Rather surprisingly, it just started working! All you need to have is a valid keystore at /var/local/java/keystore/developer.keystore with at least three keys in it. The aliases of the three keys must start with "dk", "di", and "dn" followed by some other string to distinguish one set of keys from another. You can have multiple sets of developer keys in the same keystore as long as they have unique aliases.
The prefixes indicate "kindle", "kindleinteractive", and "kindlenetwork" privileges respectively. You simply sign the jar with each key in order to grant each privilege group. There is no checking that the developer keys are signed as I erroneously speculated in my last post. However, modifying the policy files should allow one to grant more and less privileges to kindlets (e.g. to call external programs etc).
The script here will create a suitable developer keystore.
The script here will sign a jar with all three keys given a jar and a keystore.
And the source to my demo kindlet is here.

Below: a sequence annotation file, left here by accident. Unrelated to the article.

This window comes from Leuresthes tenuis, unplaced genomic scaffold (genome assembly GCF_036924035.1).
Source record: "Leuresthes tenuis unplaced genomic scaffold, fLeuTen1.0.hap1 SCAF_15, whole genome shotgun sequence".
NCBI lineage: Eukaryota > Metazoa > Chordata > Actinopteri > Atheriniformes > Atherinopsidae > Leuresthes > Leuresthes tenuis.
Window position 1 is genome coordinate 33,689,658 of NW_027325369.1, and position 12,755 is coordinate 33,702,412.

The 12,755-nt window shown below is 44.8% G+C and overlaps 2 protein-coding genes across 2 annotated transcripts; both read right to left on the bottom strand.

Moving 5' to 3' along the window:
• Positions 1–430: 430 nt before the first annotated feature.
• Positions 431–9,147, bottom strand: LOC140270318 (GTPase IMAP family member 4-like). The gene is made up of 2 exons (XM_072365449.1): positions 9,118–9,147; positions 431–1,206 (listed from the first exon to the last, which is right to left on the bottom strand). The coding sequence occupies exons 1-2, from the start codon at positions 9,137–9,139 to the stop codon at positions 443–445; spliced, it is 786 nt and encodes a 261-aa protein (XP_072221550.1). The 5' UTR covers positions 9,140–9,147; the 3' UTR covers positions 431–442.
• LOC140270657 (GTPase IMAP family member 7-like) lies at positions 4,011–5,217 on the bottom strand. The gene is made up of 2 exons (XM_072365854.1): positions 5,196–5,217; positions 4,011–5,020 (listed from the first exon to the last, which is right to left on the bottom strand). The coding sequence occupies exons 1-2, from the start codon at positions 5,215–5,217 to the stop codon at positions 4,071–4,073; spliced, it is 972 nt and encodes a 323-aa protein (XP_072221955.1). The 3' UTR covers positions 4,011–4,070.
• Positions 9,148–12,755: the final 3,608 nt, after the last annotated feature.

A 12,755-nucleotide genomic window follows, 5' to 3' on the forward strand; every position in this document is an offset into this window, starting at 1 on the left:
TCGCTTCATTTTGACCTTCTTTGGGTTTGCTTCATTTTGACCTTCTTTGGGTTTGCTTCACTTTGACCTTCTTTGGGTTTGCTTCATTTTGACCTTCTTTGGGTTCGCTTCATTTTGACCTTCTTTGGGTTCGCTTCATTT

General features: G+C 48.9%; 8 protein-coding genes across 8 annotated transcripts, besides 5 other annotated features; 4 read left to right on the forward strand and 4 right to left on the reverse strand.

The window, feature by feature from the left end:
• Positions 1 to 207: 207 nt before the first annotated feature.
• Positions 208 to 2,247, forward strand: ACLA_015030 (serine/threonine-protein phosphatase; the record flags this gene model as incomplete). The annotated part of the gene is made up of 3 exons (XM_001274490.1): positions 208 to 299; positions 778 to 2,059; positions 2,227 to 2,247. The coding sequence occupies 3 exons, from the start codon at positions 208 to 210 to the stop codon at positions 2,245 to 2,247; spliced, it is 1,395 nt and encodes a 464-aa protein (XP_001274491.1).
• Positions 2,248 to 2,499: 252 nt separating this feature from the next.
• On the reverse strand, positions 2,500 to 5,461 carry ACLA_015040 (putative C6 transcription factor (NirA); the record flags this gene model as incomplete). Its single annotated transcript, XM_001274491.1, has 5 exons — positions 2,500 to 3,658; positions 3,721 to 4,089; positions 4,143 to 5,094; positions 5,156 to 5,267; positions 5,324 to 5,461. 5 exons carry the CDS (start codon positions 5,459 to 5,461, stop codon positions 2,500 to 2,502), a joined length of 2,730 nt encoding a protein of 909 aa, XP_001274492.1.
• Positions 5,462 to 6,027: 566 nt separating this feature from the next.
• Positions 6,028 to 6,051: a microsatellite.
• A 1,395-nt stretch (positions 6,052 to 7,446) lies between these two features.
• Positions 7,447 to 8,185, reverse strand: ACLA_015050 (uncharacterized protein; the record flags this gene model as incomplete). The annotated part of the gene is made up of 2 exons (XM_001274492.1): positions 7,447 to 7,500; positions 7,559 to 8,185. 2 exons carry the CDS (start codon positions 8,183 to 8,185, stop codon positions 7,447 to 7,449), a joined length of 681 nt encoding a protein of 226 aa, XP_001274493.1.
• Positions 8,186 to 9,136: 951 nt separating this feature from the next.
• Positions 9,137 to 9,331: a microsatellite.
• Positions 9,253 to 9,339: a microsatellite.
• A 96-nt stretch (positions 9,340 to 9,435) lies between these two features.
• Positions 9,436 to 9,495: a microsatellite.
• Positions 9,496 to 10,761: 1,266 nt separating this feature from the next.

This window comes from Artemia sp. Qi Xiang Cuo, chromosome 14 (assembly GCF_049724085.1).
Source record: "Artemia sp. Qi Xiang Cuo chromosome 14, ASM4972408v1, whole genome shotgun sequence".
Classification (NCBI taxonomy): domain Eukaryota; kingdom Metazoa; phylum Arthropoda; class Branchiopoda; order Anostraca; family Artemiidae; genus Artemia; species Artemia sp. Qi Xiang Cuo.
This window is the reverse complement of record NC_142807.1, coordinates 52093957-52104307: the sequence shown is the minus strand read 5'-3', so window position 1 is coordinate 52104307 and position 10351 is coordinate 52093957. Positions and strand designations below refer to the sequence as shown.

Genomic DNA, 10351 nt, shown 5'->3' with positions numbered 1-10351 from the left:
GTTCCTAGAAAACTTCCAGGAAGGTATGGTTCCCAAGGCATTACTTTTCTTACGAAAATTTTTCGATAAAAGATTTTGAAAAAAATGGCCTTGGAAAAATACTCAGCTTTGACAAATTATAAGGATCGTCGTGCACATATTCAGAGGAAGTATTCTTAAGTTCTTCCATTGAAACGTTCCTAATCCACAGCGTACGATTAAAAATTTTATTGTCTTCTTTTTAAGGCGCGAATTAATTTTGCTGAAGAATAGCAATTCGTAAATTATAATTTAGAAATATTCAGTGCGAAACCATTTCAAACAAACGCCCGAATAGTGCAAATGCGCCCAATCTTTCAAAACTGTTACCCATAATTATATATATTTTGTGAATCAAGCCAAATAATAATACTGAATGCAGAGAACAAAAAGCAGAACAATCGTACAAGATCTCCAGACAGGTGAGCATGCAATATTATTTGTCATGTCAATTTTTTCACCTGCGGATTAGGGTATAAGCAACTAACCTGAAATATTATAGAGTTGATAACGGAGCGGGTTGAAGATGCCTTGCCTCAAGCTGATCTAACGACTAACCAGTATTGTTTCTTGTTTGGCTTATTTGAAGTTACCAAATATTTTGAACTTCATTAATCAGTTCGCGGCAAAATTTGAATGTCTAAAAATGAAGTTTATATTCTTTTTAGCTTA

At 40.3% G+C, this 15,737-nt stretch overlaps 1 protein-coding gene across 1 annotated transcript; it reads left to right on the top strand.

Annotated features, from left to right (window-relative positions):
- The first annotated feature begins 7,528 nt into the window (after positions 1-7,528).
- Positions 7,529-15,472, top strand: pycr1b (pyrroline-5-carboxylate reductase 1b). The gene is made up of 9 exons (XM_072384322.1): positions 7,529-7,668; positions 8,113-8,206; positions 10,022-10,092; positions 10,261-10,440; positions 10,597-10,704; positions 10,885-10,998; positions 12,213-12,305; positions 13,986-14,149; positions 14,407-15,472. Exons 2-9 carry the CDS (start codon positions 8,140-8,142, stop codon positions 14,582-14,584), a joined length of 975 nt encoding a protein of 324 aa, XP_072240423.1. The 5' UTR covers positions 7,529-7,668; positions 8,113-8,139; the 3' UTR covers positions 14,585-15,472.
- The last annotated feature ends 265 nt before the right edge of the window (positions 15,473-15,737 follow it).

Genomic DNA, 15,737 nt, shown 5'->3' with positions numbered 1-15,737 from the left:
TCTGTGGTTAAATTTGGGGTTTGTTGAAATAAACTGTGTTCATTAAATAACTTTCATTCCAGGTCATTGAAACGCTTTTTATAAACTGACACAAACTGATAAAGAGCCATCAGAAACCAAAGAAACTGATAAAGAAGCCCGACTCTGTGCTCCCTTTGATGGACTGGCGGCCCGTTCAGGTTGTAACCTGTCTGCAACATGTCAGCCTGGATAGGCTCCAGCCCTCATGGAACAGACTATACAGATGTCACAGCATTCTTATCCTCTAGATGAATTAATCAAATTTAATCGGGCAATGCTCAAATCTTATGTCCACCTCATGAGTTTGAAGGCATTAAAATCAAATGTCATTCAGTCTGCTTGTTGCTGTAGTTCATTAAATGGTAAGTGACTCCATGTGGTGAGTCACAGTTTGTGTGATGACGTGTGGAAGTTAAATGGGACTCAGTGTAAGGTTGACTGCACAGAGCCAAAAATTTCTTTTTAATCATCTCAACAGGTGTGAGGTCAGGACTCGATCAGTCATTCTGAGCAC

The jars you want from the device to develop against are:
Finally, as a demo, the zip here contains my signed kindlet and a keystore made with the above scripts. You will need to have rooted your kindle (see here) and have access to a shell prompt to install the developer key. I’m in the middle of developing a proper app for the kindle, and I’ll have an easier method to install the key when I release that.
- Copy the developer.keystore to /var/local/java/keystore
- Copy ktest.azw2 to /mnt/us/documents (do this by mounting as a USB storage device so the rescan of the documents folder is triggered properly).
- Wait for it to show up in the Home screen.